It was the economy’s sixth consecutive month of growth, but the increase was much lower than in the previous month, which saw 1% growth.
Arts, entertainment and recreation activities helped the rise, but the “pingdemic” kept many workers at home.
The ONS said there had been a boost from outdoor events such as sports clubs, amusement parks and festivals following the easing of restrictions on social distancing on 19 July in England.
However, the main contributor to growth was a 1.2% rise in production output, boosted by the reopening of an oil field production site, which was previously temporarily closed for planned maintenance.
Jonathan Athow, deputy statistician of the ONS, said: “Oil and gas provided the strongest boost, having partially bounced back after summer maintenance. Car production also continued to recover from recent component shortages.”
Many firms suffered from a lack of staff during July as workers were forced to self-isolate at home after being alerted by the NHS Test and Trace app, giving rise to what was dubbed the “pingdemic”.
Construction has been affected by a shortage of building materials as prices have soared and supply has failed to match demand.
Overall, GDP grew by 3.6% in the three months to July, the ONS said.
The latest figures will weigh on the minds of Bank of England policymakers, who must ponder the implications for UK monetary policy.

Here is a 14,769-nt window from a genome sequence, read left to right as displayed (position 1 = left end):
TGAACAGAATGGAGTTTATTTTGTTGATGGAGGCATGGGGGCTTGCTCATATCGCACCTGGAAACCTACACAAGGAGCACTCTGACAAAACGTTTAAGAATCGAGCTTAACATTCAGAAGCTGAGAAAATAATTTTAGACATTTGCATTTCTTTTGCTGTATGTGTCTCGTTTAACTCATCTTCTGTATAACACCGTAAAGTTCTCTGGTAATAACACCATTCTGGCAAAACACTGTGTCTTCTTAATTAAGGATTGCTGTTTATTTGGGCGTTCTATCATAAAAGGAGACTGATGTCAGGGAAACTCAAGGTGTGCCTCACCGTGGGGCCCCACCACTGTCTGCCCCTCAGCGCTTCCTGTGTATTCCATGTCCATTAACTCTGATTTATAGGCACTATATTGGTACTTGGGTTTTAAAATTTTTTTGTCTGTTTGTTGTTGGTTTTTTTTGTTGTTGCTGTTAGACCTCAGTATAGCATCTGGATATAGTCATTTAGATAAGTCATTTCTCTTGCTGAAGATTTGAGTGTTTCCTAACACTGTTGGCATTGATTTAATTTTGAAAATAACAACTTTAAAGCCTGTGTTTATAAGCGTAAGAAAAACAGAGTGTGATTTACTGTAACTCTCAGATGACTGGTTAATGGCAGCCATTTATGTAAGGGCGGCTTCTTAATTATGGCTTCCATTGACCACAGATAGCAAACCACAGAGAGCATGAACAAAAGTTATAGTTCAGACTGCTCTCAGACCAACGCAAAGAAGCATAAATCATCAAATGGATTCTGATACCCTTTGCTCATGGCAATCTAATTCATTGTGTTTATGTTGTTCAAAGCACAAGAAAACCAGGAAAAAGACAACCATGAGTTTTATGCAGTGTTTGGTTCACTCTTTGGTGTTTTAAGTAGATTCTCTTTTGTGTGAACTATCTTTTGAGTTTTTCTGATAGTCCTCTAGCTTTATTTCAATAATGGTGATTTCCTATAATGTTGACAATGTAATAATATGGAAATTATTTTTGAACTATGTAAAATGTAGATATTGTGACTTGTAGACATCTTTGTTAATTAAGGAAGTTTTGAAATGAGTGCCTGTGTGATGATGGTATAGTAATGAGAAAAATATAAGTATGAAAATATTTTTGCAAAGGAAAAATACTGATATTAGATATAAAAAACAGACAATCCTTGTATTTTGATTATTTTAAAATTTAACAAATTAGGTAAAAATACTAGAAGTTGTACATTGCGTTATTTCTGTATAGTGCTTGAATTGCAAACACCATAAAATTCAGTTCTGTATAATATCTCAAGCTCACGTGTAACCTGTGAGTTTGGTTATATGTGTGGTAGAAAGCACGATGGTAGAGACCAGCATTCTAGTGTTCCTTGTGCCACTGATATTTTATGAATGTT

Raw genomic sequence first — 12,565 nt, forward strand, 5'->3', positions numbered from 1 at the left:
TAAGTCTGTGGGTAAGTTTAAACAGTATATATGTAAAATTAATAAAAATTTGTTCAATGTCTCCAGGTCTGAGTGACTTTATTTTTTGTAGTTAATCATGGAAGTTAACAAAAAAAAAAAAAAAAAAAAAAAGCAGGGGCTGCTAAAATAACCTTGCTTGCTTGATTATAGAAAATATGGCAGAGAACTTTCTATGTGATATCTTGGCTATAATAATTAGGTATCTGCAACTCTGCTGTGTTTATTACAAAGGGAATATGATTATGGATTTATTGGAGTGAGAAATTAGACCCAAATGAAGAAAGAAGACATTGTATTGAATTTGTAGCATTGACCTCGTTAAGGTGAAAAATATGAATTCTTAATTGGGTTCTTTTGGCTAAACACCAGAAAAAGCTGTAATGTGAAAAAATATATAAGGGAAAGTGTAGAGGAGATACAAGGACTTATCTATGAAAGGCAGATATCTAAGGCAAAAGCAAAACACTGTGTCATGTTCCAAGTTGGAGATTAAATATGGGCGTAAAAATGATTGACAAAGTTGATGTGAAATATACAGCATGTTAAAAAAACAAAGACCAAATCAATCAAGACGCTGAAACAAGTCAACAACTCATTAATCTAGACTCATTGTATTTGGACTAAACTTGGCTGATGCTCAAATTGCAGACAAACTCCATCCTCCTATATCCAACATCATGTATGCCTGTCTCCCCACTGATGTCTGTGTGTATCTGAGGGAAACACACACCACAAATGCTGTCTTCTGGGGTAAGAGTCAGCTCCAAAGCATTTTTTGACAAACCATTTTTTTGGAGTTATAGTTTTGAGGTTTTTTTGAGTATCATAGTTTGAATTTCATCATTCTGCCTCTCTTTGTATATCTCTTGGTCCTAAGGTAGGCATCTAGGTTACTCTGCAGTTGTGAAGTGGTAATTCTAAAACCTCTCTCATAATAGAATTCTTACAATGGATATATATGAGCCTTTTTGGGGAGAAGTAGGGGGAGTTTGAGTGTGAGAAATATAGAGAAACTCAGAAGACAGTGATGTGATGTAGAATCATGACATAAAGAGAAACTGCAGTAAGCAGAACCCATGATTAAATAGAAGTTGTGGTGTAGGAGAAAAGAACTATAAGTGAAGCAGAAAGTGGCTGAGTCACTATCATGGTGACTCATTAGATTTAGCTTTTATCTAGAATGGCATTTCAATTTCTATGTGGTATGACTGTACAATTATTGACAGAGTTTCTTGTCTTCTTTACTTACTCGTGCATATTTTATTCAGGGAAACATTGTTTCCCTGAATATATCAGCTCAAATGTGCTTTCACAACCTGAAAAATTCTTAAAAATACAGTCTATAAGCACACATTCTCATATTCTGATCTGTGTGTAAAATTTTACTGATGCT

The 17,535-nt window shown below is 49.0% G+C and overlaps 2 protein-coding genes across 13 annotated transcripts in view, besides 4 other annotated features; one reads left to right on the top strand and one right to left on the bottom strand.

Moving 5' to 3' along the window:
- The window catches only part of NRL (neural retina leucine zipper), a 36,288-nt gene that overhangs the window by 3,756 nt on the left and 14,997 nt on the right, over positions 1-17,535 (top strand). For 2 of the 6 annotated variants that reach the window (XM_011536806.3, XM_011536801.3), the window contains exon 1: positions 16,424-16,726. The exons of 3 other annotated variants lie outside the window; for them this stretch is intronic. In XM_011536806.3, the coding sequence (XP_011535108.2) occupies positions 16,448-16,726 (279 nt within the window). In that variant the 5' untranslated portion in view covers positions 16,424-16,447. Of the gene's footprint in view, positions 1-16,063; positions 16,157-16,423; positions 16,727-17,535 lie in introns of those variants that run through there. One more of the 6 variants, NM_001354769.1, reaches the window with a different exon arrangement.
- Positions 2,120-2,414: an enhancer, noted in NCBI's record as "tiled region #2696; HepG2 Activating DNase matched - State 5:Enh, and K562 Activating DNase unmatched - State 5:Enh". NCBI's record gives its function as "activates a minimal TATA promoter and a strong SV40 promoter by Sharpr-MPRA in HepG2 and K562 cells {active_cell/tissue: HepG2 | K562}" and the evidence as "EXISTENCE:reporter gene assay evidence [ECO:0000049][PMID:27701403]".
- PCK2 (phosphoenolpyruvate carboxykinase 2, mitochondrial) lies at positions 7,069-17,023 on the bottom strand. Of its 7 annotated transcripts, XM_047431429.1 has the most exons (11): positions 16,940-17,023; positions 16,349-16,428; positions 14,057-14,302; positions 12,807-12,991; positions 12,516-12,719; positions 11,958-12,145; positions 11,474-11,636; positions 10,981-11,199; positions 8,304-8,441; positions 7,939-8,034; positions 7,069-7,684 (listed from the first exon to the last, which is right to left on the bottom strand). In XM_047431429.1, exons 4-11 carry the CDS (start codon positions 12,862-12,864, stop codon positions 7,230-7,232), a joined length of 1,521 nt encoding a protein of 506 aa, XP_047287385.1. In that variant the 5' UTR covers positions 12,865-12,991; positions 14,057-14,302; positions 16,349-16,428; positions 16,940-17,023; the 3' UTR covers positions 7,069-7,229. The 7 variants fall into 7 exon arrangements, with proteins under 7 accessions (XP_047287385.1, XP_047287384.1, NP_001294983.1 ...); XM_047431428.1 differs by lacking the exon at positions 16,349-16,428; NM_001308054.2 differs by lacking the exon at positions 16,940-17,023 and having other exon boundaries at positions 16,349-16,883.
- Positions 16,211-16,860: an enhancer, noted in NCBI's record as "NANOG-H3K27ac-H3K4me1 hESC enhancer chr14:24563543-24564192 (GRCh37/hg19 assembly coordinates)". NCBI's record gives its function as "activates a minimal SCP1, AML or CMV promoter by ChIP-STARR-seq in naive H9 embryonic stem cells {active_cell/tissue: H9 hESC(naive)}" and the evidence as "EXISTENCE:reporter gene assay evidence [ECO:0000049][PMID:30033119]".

On Wednesday, Bank governor Andrew Bailey said the UK’s economic bounce-back from the pandemic was showing signs of “levelling off”, but he maintained the view that rising inflation would not turn out to be persistent.
Prof Jagjit Chadha, director of the National Institute of Economic and Social Research, told the BBC’s Today programme that the increase for July was “lower than most people expected”.
Samuel Tombs of Pantheon Macroeconomics said the economic recovery had been “stopped in its tracks” by a surge in Covid cases in July.
He added that there were signs that the economy had regained momentum in August.
“Nonetheless, surveys continue to show that a large minority of households remain fearful of contracting Covid-19, even though they have been double-vaccinated.
“This suggests that the recovery in consumer-facing sectors might run out of steam again in the autumn if, as we expect, Covid-19 cases and hospital admissions remain on their current upward trend,” he said.
Kitty Ussher, chief economist at the Institute of Directors, said it appeared that “England’s thrilling run” in the Euro 2020 tournament had boosted growth in June, leading to “a bit of fall-back” in July.
Chancellor Rishi Sunak said the figures showed the recovery was “well under way”. But Labour’s Bridget Phillipson, shadow chief secretary to the Treasury, said “Conservative complacency” was “holding our country back”.